- Theft of mail from your mailbox.
Current findings indicate that about 11% of identity theft is traced to online, computer-based crimes. Identity thieves use fraudulent e-mails (a practice known as "phishing") and fraudulent web sites to trick you into revealing personal data online.
How Much Am I at Risk?
What Else Can I Do to Protect Myself?
Most experts agree that even if you take all the right precautions, you may not be able to prevent identity theft from happening - in part because your personal information is not always in your control. Recently, for example, consumers' personal data has been lost or stolen from companies ranging from banks to retailers to personal data vendors.
What you can do is protect yourself with coverage that helps you in the unfortunate event that you do become a victim.
Are your most valuable possessions protected from loss? Your possessions are worth a lot to you, especially certain ones that reflect your personal interests and taste.
Valuable Items insurance supplements coverage for possessions of higher monetary value, such as a diamond engagement ring, your grandfather's pocket watch, artwork, or a valuable collection. While most homeowners policies have limits on the dollar amount and type of loss that can be recovered, Valuable Item insurance will provide the protection you need for your most valuable possessions in the event of loss through theft, accident or natural disaster.
Learn more about Valuable Items coverage by reading the following:
When would a Valuable Items policy be needed?
The protection provided for personal property under the typical homeowners policy is very broad, and includes coverage for your furniture, clothing, and appliances. In addition, it provides limited coverage for such items as jewelry, silverware, furs, and firearms. However, it may not cover some types of loss that may be important to you, such as the stone falling out of your diamond ring, your antique statue that is accidentally broken, or a flooded basement that damages your personal computer. In fact, most homeowners policies set dollar limits on the amount of protection offered to cover the theft of items such as jewelry or furs ( usually only up to $1,000), firearms (up to $2,000), or silverware (up to $2,500). Optional add-on coverage to the homeowners policy (like our Valuable Items Plus endorsement) is available to enhance coverage by providing higher limits (up to as high as $50,000 in some cases, but limited to $10,000 per item) and expanded protection for special property. This usually provides most homeowners with enough coverage.
However, if you own extremely valuable items, this still may not be enough coverage. For example, if you own a diamond ring valued over $10,000 or a collection of fine arts valued over $50,000, you need more protection and should consider buying separate Valuable Items policy.
What kind of property can be covered?
Many different types of possessions can be accommodated by the Valuable Items policy. Here's a quick listing of some of the items typically covered:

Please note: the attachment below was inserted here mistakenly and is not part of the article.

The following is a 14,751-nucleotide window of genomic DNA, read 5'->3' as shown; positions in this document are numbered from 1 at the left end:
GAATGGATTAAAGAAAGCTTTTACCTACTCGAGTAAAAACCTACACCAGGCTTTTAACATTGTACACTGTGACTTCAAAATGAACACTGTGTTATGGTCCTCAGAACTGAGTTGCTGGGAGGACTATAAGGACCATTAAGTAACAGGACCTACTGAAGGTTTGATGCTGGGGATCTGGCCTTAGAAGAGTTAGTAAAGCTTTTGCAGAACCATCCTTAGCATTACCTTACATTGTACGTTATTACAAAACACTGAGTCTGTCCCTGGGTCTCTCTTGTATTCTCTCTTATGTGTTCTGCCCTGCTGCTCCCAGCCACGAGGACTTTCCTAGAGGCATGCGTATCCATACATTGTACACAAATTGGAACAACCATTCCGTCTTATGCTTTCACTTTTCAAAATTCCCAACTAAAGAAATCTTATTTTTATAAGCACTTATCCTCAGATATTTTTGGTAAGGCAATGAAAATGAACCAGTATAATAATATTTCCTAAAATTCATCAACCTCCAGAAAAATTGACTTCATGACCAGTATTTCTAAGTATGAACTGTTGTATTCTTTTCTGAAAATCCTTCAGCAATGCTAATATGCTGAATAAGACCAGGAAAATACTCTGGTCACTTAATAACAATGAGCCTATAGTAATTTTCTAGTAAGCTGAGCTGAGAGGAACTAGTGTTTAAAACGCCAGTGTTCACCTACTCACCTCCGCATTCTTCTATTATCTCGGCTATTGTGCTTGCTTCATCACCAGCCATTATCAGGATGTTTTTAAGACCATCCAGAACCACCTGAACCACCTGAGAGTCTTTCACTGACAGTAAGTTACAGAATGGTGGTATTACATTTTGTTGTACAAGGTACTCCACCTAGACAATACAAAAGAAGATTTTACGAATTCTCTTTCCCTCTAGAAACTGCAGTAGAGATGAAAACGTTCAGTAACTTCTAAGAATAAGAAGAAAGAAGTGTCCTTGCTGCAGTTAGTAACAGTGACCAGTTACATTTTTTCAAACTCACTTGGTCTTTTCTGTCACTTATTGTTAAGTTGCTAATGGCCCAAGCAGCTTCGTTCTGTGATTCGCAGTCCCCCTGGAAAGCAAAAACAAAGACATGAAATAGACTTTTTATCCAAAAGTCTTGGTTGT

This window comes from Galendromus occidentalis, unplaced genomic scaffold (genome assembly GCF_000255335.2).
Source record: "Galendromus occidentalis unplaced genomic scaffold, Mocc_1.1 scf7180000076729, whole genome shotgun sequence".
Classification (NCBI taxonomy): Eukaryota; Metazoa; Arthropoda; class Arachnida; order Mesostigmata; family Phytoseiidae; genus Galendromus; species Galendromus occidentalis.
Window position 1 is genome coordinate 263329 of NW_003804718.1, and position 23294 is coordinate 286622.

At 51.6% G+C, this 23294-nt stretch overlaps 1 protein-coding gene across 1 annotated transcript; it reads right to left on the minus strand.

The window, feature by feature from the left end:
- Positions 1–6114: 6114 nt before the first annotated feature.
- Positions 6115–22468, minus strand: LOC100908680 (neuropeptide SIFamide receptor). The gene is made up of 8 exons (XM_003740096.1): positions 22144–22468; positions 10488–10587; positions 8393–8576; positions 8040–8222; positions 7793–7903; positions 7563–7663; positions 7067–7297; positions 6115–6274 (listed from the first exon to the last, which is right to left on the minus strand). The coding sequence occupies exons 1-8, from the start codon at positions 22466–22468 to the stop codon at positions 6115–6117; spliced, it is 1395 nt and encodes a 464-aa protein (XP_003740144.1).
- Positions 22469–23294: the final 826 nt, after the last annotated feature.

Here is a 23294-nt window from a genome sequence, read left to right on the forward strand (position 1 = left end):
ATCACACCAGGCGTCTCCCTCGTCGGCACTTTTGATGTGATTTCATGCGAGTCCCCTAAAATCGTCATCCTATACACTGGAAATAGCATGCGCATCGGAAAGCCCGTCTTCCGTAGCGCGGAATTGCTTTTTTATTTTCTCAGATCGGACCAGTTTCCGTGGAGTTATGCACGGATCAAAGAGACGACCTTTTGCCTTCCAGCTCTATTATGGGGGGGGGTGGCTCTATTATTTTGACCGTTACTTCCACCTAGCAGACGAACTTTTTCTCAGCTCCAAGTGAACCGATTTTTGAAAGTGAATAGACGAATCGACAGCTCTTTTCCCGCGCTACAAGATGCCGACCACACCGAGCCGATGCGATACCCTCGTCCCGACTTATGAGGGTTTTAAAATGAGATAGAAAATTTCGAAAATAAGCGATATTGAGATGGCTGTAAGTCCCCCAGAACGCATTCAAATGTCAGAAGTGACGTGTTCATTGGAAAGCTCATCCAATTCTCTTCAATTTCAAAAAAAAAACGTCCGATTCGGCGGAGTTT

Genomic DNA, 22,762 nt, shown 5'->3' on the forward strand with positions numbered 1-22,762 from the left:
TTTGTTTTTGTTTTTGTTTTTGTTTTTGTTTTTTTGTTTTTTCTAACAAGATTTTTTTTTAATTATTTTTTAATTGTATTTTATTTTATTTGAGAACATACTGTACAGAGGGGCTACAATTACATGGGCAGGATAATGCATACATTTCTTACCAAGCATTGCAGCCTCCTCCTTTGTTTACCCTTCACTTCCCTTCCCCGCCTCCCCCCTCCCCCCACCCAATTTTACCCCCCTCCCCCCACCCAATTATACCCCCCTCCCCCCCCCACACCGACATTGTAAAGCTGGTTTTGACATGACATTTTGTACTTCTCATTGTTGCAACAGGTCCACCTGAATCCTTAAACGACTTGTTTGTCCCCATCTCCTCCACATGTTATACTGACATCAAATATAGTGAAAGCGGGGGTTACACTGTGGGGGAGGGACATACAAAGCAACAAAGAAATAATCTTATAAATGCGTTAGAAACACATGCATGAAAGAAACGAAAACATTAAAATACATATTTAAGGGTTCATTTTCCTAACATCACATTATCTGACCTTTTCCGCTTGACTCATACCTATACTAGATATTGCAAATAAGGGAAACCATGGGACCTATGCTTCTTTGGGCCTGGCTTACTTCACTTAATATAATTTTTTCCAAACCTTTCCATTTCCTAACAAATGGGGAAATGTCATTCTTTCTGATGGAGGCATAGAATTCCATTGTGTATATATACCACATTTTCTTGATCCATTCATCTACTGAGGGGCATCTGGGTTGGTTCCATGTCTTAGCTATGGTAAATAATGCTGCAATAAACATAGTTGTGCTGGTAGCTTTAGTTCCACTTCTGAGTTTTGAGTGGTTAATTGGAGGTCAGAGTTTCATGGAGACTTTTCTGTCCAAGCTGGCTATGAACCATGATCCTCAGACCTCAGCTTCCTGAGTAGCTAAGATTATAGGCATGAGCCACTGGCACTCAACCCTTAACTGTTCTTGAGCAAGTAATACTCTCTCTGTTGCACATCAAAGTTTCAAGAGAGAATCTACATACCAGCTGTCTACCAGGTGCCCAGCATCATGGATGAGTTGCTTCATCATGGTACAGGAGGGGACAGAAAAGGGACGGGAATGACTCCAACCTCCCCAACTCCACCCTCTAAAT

- China & crystal
- Coins (rare and current)
- Firearms and other sports equipment
- Golf equipment
- Musical instruments
- Personal computers
- Stamps (rare and current)
- Works of fine art, including paintings, etchings, pictures and other bona fide works of art (such as oriental rugs, statuary, rare books, manuscripts and bric-a-brac) of rarity, historical value or artistic merit.
If you own something of value that is not listed above, it may still be eligible for coverage. You may want to discuss this with your local, independent agent.
A Valuable Items policy allows you to purchase better protection for your special property than would be available under the typical homeowners policy. In addition to being able to purchase higher limits of coverage, more perils are covered, and you receive worldwide coverage, including protection against mysterious disappearance. (Please be aware, however, that fine arts are only covered within the United States and Canada.) The policy also may be expanded to include loss due to breakage, something that is not available under the terms of a homeowners policy. That means, if you accidentally break something of a delicate or fragile nature, you're automatically covered! Although no deductibles apply to many types of losses, a $100 deductible may be applied to breakage caused by certain perils.
Scheduling your property
Once you've contacted your local agent to begin Valuable Items coverage, you will be asked to list all the items that you'd like to insure. Smaller items, in many cases, need not be listed individually and what is called "blanket" coverage may be required. This list, or "schedule," would include a detailed description of each item and the appraised value. In some instances, a copy of a current appraisal, conducted within the past three years, may also be required. This detailed schedule is attached to your policy. Your premium is then based on the total amount for which your special property is valued.